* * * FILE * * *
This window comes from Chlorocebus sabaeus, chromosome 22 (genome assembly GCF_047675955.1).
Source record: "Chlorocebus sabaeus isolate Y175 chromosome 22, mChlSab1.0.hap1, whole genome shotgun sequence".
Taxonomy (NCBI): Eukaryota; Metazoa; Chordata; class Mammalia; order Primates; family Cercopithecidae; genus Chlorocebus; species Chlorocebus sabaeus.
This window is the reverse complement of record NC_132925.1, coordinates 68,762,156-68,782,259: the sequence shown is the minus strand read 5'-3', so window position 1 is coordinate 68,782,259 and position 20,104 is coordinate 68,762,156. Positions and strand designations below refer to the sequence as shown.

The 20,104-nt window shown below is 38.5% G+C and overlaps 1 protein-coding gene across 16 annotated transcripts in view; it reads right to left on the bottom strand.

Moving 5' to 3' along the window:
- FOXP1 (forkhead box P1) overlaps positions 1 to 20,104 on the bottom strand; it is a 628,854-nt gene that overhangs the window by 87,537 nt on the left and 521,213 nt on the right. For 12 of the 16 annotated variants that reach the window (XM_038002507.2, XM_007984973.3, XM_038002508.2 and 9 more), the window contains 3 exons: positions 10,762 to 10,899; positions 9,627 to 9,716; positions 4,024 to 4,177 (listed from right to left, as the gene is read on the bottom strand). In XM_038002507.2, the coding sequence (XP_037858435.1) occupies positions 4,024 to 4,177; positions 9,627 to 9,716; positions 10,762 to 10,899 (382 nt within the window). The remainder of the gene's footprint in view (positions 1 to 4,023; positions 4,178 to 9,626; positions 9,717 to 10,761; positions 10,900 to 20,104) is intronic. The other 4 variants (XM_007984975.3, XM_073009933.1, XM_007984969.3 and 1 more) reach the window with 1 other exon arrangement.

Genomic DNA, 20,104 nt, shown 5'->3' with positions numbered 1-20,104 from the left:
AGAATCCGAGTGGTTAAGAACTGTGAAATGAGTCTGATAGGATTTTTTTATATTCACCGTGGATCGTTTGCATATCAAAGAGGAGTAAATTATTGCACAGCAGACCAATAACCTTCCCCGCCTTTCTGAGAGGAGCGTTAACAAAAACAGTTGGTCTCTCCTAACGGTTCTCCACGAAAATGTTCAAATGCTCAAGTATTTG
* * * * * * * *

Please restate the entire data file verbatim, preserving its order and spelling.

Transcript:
This window comes from Chlorocebus sabaeus, chromosome 22 (genome assembly GCF_047675955.1).
Source record: "Chlorocebus sabaeus isolate Y175 chromosome 22, mChlSab1.0.hap1, whole genome shotgun sequence".
Taxonomy (NCBI): Eukaryota; Metazoa; Chordata; class Mammalia; order Primates; family Cercopithecidae; genus Chlorocebus; species Chlorocebus sabaeus.
This window is the reverse complement of record NC_132925.1, coordinates 68,762,156-68,782,259: the sequence shown is the minus strand read 5'-3', so window position 1 is coordinate 68,782,259 and position 20,104 is coordinate 68,762,156. Positions and strand designations below refer to the sequence as shown.

The 20,104-nt window shown below is 38.5% G+C and overlaps 1 protein-coding gene across 16 annotated transcripts in view; it reads right to left on the bottom strand.

Moving 5' to 3' along the window:
- FOXP1 (forkhead box P1) overlaps positions 1 to 20,104 on the bottom strand; it is a 628,854-nt gene that overhangs the window by 87,537 nt on the left and 521,213 nt on the right. For 12 of the 16 annotated variants that reach the window (XM_038002507.2, XM_007984973.3, XM_038002508.2 and 9 more), the window contains 3 exons: positions 10,762 to 10,899; positions 9,627 to 9,716; positions 4,024 to 4,177 (listed from right to left, as the gene is read on the bottom strand). In XM_038002507.2, the coding sequence (XP_037858435.1) occupies positions 4,024 to 4,177; positions 9,627 to 9,716; positions 10,762 to 10,899 (382 nt within the window). The remainder of the gene's footprint in view (positions 1 to 4,023; positions 4,178 to 9,626; positions 9,717 to 10,761; positions 10,900 to 20,104) is intronic. The other 4 variants (XM_007984975.3, XM_073009933.1, XM_007984969.3 and 1 more) reach the window with 1 other exon arrangement.

Genomic DNA, 20,104 nt, shown 5'->3' with positions numbered 1-20,104 from the left:
AGAATCCGAGTGGTTAAGAACTGTGAAATGAGTCTGATAGGATTTTTTTATATTCACCGTGGATCGTTTGCATATCAAAGAGGAGTAAATTATTGCACAGCAGACCAATAACCTTCCCCGCCTTTCTGAGAGGAGCGTTAACAAAAACAGTTGGTCTCTCCTAACGGTTCTCCACGAAAATGTTCAAATGCTCAAGTATTTG